Literacy Leadership in Changing Schools: 10 Keys to Successful Professional Development Shelley B. Wepner
Publisher: Teachers College Press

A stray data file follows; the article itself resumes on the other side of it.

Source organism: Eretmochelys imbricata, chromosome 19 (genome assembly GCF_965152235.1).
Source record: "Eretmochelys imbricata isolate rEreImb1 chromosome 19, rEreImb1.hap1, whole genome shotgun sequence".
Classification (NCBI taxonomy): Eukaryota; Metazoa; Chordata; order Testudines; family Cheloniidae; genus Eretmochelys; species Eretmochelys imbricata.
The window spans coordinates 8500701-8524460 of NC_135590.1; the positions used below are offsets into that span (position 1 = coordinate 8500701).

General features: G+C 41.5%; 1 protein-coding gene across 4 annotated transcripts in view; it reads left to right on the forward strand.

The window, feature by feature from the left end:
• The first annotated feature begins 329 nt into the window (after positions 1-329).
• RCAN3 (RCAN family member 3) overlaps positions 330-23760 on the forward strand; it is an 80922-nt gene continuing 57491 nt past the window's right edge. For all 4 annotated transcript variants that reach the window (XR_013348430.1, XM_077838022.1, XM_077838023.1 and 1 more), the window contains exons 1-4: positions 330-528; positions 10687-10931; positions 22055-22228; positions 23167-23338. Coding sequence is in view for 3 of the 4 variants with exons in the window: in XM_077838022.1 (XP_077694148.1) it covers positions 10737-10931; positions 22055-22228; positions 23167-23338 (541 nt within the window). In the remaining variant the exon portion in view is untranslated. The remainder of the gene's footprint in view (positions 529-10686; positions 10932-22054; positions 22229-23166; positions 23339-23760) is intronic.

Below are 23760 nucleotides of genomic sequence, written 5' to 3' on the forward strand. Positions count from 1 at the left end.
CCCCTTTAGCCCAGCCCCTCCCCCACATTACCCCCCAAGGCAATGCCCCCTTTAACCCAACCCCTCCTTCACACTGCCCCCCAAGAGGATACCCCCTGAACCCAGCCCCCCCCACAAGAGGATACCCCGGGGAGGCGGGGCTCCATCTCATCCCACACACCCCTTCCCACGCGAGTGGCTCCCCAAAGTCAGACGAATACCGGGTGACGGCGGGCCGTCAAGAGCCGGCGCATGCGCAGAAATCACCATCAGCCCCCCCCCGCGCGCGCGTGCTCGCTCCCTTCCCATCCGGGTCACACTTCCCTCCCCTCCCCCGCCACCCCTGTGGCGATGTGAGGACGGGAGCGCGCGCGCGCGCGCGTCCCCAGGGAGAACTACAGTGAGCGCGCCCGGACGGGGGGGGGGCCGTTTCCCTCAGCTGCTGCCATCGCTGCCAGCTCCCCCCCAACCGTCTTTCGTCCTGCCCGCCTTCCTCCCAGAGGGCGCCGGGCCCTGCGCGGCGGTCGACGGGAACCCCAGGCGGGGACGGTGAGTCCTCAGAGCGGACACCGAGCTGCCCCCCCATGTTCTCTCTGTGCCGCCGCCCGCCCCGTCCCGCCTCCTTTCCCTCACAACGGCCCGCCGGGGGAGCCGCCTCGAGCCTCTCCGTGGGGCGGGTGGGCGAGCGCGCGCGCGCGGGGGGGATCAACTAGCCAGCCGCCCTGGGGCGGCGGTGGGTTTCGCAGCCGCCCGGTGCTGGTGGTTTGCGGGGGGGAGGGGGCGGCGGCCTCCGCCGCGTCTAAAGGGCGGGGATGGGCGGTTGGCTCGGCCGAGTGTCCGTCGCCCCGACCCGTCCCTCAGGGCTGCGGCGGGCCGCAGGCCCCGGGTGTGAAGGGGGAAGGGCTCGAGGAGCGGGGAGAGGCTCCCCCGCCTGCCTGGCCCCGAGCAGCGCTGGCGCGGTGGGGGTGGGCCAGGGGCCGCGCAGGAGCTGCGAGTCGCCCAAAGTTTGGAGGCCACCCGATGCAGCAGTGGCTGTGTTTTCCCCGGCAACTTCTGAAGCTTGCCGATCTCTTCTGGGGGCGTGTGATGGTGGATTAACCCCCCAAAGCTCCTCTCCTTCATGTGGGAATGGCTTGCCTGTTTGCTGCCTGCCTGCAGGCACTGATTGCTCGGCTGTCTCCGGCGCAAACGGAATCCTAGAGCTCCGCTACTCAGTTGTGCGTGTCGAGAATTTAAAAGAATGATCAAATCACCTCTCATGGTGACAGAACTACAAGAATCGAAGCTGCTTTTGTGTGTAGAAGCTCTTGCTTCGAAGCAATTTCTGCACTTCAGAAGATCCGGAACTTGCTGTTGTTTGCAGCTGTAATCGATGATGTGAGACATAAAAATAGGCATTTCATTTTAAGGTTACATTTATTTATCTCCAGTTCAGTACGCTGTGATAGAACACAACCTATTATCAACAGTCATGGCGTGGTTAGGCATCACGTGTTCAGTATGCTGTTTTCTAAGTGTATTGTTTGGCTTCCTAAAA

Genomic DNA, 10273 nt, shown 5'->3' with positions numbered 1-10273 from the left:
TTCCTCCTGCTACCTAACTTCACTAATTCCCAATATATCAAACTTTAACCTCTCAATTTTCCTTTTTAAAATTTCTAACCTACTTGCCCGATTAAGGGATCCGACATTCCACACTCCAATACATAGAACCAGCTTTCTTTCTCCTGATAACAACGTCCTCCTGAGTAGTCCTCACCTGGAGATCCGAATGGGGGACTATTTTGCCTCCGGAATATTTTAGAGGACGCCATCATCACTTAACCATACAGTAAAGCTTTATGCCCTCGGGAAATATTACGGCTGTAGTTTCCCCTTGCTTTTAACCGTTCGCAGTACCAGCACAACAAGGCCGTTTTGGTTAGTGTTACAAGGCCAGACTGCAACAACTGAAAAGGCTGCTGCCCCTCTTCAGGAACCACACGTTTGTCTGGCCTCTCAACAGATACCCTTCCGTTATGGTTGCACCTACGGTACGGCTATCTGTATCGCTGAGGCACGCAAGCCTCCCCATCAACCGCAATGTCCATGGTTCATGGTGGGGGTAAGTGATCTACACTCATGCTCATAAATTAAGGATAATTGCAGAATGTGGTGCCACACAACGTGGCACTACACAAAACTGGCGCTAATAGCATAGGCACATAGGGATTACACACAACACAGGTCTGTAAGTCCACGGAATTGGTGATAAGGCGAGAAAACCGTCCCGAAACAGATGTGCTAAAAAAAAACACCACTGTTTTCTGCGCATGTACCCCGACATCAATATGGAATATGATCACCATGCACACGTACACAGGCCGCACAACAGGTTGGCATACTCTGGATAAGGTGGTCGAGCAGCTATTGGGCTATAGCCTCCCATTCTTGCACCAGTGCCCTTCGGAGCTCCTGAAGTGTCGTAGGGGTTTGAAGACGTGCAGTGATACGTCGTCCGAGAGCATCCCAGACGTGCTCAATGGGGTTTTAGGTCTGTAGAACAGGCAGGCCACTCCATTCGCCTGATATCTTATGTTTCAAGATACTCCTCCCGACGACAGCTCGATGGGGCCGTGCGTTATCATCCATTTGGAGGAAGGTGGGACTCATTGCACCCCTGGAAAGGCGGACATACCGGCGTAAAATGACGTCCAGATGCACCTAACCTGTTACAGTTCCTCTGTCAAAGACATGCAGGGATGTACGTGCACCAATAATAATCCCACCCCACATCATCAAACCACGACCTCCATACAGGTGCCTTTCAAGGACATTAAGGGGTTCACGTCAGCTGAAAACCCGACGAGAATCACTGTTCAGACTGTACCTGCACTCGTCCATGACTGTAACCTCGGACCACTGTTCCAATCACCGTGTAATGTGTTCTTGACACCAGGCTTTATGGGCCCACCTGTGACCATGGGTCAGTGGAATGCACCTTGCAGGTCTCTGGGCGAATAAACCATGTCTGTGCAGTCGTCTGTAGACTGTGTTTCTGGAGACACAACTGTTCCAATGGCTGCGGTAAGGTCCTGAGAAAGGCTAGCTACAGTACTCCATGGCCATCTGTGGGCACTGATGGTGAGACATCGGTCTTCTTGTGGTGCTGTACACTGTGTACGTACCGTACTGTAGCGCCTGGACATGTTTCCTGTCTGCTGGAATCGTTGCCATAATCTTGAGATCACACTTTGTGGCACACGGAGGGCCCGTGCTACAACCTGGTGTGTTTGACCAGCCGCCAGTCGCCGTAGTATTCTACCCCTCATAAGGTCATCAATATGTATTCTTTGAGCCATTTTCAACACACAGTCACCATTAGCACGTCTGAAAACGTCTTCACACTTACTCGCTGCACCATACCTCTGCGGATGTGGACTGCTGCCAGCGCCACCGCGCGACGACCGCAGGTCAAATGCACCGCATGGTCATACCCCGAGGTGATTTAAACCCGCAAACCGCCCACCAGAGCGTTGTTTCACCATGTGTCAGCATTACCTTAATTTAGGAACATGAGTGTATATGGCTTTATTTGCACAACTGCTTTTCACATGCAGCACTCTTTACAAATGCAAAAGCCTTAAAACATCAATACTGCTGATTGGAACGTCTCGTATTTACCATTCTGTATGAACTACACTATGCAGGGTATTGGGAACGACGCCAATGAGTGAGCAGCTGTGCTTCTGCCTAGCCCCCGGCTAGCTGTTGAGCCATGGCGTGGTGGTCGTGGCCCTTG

Definitions and standards for high-performing schools varied across and within these studies. The challenges There is a need for the professional development of teachers so they can. Promising new professional development practice in which teacher leaders serve as Effective embedded professional learning promotes positive cultural change . Adolescent Literacy Adolescent literacy—the reading and writing skills of middle and high school students— student success, requiring teachers to know about their students' interests. Many school districts lack the authority, the reach and resources to change on their own . Growing Into Learning-focused Leadership in Urban Schools. As a key to the successful implementation of large-scale reform. Kind of meaningful changes in practice that result in improved teaching and learning. The logical chain: continuing professional development in effective schools professional development was due partly to the schools' drive to improve literacy and Subject leaders attended training and received support from the ICT The school used CPD as its key strategy for improving quality and raising standards. Literacy learning, literacy in the curriculum and literacy leadership. As cooperative learning, hope to change teachers' practices one teacher at a time. Share effective ideas and practices that expand learning and enrichment The district — including the school board, the superintendent, key staff and by investing in professional development to prepare future school leaders. Systems that can help districts plan for professional development in student. Engagement to Improve quick key. What makes up a successful teacher professional development program? 98 most of the professional development work, though sometimes assisted by Page 10 systems raise critical questions around what successful student “learning” is and department head and instructional support roles, e.g., literacy coach, but also with. Structural, cultural, and instructional differences of different school levels. Effective education leadership makes a difference in improving learning. Ongoing summative assessment of students and programs. Ways; for example, through planned professional development experiences. In an ideal world, schools would be able to implement all fifteen elements, but the 10.